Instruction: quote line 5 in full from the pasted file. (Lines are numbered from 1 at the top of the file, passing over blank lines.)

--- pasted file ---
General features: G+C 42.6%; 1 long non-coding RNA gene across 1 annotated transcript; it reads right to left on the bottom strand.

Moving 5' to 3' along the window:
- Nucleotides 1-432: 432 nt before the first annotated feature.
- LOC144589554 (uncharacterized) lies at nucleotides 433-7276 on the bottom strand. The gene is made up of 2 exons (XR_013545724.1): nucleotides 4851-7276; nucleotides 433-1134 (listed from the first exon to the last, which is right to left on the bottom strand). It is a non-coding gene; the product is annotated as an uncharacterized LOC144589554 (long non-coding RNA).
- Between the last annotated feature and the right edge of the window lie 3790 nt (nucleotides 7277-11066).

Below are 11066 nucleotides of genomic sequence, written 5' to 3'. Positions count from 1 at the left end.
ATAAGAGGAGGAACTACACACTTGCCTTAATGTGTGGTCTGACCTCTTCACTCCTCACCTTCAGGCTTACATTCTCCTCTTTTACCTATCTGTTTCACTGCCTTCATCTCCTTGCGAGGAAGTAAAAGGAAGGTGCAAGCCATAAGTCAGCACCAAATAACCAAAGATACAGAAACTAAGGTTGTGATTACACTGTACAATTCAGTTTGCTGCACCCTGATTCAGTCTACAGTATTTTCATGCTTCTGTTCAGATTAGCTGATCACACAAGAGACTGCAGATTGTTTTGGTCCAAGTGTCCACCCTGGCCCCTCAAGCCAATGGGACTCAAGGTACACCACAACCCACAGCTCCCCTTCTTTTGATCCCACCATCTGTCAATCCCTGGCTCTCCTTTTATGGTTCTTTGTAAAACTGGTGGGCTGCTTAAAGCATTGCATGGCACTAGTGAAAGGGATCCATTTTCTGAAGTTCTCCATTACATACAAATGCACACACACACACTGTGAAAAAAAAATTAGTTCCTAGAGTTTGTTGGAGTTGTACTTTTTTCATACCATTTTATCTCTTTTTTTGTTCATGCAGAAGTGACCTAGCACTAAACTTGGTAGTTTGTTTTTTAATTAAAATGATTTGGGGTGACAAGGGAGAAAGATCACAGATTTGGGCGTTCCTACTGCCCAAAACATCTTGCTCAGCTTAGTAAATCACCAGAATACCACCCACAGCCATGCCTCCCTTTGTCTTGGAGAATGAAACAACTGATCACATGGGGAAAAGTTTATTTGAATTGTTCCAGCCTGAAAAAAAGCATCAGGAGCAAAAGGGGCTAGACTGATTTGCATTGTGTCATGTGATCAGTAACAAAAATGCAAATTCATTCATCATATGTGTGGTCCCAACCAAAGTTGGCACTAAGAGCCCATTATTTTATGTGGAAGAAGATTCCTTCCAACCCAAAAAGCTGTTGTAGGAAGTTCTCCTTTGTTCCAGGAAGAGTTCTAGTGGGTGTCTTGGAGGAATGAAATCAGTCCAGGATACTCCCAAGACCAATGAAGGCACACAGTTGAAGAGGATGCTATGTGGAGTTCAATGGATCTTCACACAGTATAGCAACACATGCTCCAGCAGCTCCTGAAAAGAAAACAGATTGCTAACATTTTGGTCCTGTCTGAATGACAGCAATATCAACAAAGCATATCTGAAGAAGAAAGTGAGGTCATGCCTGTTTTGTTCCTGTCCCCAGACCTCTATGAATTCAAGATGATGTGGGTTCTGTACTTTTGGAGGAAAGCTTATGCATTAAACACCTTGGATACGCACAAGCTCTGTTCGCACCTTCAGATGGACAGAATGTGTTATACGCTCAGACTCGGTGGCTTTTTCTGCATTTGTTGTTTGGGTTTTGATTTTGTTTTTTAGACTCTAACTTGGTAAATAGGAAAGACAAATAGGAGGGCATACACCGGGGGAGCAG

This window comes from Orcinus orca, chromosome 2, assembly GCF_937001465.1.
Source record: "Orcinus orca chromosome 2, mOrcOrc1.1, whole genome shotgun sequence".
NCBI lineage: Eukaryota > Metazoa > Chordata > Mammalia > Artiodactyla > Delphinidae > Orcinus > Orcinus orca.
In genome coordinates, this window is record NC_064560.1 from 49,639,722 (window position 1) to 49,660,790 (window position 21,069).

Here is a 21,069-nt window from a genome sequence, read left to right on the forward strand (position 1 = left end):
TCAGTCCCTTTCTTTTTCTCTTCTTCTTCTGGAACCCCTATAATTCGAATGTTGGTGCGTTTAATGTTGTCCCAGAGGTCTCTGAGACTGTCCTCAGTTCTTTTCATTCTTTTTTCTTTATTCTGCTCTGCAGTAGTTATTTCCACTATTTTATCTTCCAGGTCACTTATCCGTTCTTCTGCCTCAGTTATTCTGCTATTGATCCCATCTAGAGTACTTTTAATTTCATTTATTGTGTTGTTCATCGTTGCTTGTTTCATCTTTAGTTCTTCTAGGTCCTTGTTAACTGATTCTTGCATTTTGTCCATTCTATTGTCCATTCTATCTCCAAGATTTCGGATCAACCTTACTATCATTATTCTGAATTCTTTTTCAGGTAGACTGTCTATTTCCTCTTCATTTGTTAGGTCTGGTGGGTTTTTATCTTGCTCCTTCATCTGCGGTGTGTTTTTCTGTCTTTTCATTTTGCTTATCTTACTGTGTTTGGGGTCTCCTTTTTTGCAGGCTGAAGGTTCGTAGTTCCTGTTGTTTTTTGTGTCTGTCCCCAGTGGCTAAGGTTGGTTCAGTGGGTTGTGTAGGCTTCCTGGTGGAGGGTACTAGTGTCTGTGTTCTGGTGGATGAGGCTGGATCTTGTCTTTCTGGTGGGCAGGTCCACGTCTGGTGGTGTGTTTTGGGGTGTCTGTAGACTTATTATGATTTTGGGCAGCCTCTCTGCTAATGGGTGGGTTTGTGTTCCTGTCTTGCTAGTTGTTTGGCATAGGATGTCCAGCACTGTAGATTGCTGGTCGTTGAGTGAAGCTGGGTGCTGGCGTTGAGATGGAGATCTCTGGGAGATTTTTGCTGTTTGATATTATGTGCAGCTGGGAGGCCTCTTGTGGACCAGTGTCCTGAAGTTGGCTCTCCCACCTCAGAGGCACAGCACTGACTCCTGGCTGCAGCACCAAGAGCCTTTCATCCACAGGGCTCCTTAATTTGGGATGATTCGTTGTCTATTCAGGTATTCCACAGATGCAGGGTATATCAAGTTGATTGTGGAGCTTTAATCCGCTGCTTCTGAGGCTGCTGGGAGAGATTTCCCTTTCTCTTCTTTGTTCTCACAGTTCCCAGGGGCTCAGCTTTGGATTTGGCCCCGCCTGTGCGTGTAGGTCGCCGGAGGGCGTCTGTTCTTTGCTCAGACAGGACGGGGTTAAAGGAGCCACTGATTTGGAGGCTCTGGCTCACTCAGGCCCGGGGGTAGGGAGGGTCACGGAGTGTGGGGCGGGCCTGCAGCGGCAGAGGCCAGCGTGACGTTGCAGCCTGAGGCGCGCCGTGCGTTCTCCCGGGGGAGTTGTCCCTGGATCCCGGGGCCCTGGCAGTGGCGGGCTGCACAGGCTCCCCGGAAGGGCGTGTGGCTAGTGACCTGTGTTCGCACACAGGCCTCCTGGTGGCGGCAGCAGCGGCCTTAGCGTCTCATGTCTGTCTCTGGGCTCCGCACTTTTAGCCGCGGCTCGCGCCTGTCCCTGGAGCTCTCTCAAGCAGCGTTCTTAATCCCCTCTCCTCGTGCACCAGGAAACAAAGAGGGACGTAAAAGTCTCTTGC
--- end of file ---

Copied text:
- Between the last annotated feature and the right edge of the window lie 3790 nt (nucleotides 7277-11066).